Some of the best young scientific minds in the world are in Cleveland this week for one of the most prestigious events of its kind anywhere. The Intel International Science and Engineering Fair showcases research and experiments conceived by high school-age kids from all 50 states and about 40 countries.
"Be patient, don't crowd," says a voice in loudspeaker.
That was the advice to dozens of students waiting to get into the exhibit hall at the Cleveland Convention Center Sunday morning. On day one of the Intel International Science and Engineering Fair, the kids were busy setting up their projects, which would be studied and judged later in the week.
"This is what we call the World Series of science fairs," says Don Harliss, the Director of Science Service, the Washington-based non-profit group that puts on the annual fair. He points out that the projects range from practically simple to highly complex.
Michele Anchors of Savannah, Georgia explained hers as she unpacked and assembled it. After the severe weather that ripped through the American mid-west over the past week, it's an especially compelling topic.
"I did my project on how the angle of a roof affects its resistance to a tornado," she says. "So I built a tornado generator box, and then I made a miniature house with roofs of different angles and I tested each one by turning on the vacuum that generates the tornado. It turns out the smaller the angle the more resistant.
Based on her research, Michele has some very practical advice for new homebuilders in tornado-prone areas: "Don't build a flat roof."
Jonathan Hefter and Andrew Song of Jericho, New York were also inspired by a desire to save lives and property. Jonathan explains that they've created a unique method of making building interiors more resistant to fire.
Jonathan Hefter: "I you remember a few months ago there was the fire at the Great White concert in Rhode island. 97 deaths. A lot of this is due to the fact that a lot of the coatings and paints on the walls are very flammable and they spread extremely quickly. So by mixing in a form of clays, we hope to kind of buffer the material from itself, slowing down the rate at which the fire would spread."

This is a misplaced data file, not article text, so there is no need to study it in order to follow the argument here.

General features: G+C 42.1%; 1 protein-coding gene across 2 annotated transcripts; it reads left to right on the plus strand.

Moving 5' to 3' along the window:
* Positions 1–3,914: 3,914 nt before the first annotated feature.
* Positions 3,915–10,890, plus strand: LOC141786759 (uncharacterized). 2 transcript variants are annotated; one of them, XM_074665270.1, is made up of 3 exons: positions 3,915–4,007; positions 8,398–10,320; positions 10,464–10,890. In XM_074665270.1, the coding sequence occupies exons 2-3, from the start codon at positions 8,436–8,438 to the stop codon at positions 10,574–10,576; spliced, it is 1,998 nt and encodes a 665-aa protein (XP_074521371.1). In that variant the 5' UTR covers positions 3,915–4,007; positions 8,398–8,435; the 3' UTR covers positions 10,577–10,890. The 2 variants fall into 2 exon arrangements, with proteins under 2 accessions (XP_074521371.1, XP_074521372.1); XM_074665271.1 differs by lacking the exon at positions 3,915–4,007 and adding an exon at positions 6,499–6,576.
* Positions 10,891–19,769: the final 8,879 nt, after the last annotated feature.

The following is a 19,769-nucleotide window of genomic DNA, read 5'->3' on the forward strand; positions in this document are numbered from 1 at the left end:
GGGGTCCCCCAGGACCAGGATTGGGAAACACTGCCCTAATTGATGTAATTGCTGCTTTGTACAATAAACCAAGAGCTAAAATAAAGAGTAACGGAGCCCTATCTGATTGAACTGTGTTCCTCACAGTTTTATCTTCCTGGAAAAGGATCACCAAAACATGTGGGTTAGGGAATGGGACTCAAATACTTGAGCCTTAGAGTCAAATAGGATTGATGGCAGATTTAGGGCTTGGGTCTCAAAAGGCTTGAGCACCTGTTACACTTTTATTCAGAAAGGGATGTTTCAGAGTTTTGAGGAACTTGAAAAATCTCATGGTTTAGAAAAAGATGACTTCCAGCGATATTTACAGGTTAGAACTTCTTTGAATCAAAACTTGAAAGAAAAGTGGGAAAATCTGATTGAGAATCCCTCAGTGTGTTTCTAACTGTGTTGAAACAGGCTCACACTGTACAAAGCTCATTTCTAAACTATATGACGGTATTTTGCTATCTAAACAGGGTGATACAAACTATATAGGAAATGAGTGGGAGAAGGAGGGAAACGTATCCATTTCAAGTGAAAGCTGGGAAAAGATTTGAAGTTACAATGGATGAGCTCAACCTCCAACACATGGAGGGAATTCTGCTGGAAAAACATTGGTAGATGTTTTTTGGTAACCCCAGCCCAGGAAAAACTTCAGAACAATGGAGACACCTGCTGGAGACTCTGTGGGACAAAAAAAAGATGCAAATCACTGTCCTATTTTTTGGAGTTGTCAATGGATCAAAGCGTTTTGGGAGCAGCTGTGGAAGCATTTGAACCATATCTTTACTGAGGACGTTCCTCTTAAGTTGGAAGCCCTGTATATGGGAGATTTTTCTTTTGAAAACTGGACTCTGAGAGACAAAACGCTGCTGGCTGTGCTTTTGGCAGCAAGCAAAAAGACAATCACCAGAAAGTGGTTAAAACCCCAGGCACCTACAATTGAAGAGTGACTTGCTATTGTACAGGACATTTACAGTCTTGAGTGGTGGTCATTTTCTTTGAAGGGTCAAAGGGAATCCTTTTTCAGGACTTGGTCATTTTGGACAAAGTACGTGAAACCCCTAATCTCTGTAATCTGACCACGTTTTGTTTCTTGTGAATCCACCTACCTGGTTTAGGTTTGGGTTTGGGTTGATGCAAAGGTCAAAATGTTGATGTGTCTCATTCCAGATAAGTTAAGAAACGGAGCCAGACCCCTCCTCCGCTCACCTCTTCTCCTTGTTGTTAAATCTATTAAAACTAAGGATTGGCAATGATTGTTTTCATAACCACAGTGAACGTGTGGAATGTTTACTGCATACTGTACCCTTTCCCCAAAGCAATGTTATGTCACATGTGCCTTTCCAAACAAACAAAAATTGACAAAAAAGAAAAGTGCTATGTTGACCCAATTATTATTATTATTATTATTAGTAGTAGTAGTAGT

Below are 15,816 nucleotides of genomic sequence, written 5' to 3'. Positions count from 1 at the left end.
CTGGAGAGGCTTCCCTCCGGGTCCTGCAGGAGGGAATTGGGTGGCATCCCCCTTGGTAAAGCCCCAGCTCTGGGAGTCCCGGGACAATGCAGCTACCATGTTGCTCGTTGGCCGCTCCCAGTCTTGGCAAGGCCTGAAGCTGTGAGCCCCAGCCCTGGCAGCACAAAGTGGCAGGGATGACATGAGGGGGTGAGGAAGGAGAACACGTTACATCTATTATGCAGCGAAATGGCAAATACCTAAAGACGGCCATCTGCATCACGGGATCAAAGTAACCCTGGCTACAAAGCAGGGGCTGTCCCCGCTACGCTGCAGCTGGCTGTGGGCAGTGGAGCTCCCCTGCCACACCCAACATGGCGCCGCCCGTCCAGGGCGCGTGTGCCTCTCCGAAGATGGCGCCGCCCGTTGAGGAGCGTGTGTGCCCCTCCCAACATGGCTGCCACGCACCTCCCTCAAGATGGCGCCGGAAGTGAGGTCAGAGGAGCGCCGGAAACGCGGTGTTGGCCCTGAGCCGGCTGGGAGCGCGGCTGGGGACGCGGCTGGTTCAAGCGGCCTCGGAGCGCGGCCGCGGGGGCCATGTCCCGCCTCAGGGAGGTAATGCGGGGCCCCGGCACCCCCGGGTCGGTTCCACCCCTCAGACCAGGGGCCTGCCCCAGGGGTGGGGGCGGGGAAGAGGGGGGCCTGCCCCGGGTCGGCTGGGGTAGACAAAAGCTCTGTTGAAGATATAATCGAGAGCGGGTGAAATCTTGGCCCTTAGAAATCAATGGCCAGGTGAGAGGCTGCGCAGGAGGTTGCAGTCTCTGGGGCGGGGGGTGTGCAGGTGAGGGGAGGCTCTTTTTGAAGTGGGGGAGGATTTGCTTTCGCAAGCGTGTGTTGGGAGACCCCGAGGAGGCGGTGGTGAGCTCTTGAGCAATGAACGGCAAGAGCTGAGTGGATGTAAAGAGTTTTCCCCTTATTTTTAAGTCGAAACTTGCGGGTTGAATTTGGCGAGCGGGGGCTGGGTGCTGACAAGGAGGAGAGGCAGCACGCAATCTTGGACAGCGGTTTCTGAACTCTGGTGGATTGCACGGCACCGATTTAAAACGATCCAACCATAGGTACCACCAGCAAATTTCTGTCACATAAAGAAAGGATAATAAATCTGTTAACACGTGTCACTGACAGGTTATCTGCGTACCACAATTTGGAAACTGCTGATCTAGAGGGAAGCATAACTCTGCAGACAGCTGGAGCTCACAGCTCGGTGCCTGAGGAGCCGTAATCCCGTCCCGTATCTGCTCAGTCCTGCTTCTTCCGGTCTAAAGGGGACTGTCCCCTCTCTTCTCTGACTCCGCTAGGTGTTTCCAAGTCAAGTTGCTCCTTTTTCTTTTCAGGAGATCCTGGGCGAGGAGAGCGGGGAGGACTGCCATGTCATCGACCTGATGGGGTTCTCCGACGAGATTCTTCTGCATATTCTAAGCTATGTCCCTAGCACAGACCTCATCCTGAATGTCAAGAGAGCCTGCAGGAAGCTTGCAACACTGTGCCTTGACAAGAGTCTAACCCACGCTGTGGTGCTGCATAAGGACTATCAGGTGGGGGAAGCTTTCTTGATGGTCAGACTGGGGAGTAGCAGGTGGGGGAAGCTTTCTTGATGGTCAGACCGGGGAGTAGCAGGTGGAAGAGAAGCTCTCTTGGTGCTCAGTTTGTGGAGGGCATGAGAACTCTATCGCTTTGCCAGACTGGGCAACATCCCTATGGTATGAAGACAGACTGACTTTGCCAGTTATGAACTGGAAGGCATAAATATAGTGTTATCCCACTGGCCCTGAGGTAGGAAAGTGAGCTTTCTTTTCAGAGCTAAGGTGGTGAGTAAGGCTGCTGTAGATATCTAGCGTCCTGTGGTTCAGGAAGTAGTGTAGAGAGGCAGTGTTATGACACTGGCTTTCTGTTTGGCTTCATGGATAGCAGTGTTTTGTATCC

Reporter: "Does it work?"
Jonathan Hefter: "Yes, we've patented it and hope to sell it soon."
Then there's Anand Athiviraham of Montreal. He's pushing the frontiers of medicine.
"My project is called INGAP peptide new therapeutic approach for diabetes," he explains. "The project describes how you can use a new protein call INGAP, which stands for Islet Neo-Genesis Associated Protein."
Even though the 15-year-old is just now finishing up the tenth grade, he appears headed for medical school.
"INGAP is a naturally occurring protein which is associated with the regeneration of olip cells during normal development of the human pancreas," says Anand. "So what I did was injected this neuroprotein and extracted a smaller version, known as the peptide, into mice and I wanted to see its effect on the blood glucose levels and on the neuride outgrowth. That's complicated during diabetic neuropathy, which is one of the most common complications in diabetes."
Anand says the results of his project show the INGAP peptide is a potential non-invasive alternative to insulin injections.
These are just a few of some 1300 high-school age kids competing for about three million dollars worth of prize and scholarship money. But Science Service's Don Harliss notes there's much more to this week-long event than the competition.
"The thing the students get most out of the program is meeting students just like them from other parts of the world and other parts of the country," he says.
And there's plenty of time for non-competition activities, and lots of them to choose from: social events, field trips to NASA's Glenn Research Center, area universities and technology-based companies, and excursions to non-science attractions like Cedar Point amusement park.
Mr. Harliss stresses the international nature of the fair. About 40 countries are represented. Unfortunately, he says, several countries that have sent students in the past are absent this year. The threat of spreading SARS prompted China, Taiwan, Malaysia and Indonesia to keep their students home
"It was their country's decision whether they would come here or not," explains Mr. Harliss.
While contestants stand to gain something from their trip to Cleveland, the city also benefits, according to Ed Campbell, a local executive who is co-chair of this year's fair.
"There's an opportunity to showcase the many attractions of northeast Ohio to these very talented and high potential young people," he says. "We want to expose them to institutions of higher learning here in Cleveland, as well as the many amenities we have in this community."
Mr. Campbell hopes that the adults will be impressed too - all three thousand or so who have accompanied their kids. With the judging over, members of the public now get their chance to meet the scientists and engineers of the future.